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How to match patterns

How to match patterns

Patterns add two things to a look – interest and complexity. Get patterns right and an entire outfit comes together. Get them wrong and you look like a magic eye picture. For fear of the latter, a lot of men avoid patterns at all, figuring that it’s better to stick to safe, block colours. But that means they’re missing out. “It’s a way of asserting your style and character,” says Thread stylist Luke McDonald. “When patterns are correctly matched and balanced you look brilliant, in a way you never can in neutrals.”

But the line between ‘correct’ and ‘football pundit’ can be a tricky one to negotiate. Fortunately, Luke has three tried-and-true tips, that draw on colour theory and rules of aesthetics, to make pairing your patterns a breeze. We’ve used ties, shirts and pocket squares to illustrate each, but they work equally well for matching anything in your wardrobe, from tees to knitwear.

Big goes with small

Big and small patterns

Photographed: T.M. Lewin tie (£29.95); T.M. Lewin pocket square (£25); Selected blazer (£130); T.M. Lewin striped shirt (£34.95)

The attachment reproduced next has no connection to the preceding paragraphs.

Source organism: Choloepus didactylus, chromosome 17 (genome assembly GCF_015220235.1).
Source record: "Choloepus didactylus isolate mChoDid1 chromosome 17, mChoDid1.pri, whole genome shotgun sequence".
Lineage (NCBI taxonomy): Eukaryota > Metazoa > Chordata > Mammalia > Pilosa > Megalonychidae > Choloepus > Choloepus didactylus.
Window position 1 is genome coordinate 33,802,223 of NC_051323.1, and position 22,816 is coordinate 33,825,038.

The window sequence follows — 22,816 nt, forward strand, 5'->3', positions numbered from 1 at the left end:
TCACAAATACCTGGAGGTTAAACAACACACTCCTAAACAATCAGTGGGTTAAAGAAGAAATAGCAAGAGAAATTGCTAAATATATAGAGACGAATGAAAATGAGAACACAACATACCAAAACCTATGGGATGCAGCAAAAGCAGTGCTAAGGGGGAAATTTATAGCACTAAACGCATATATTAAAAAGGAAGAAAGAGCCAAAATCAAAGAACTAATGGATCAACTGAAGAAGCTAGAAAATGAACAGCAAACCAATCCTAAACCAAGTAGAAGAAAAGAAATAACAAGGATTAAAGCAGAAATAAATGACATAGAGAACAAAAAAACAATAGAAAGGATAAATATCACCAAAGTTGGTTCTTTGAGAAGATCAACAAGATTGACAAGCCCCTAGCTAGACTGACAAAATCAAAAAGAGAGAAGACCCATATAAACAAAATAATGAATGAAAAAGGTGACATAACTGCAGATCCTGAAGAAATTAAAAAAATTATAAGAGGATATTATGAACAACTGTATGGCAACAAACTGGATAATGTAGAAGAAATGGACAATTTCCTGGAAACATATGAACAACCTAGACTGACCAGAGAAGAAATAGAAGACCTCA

“The key rule for pattern-matching is contrast. They should be complementary, but have a bit of distance in the details. One of the easiest ways to do that is to mix up the proportions. If you have a big or busy pattern on one item, choose something simple like a pin-dot or micro-paisley to contrast. Then just make sure the colours complement: a blue pattern in the tie could be echoed with a similar shade in the shirt, for example.”

Never match exactly

Contrasting patterns

Photographed: T.M. Lewin wool tie (£34.95); Hammond & Co pocket square (£20); Selected blazer (£130); Research Garments formal shirt (£49)

“The same pattern on multiple items looks like a uniform. It’s an especially easy mistake to make with ties and pocket squares since they often come in kits, but you look like you work for an airline. A simple fix is to swap one patterned piece for a complementary block colour. In this example, the orange in the pocket square is echoed in the tie, but not copied. They feel consistent, but still distinct.”

Avoid more than two patterns at once

Subtle patterns

Photographed: Paul Smith polka dot tie (£80); Reiss pocket square (£30); Selected blazer (£130); T.M. Lewin striped shirt (£34.95)

“Pattern works well in moderation. You want to frame it with more neutral tones to really show it off. After all, if everything is a feature, then nothing's a feature. Pick two contrasting patterns like a striped shirt and a polka dot tie, then add a neutral jacket and pocket square. White, navy and grey are your friends here. Bolder colours can be tricky as they have to match both patterns, but neutrals are like a blank canvas.”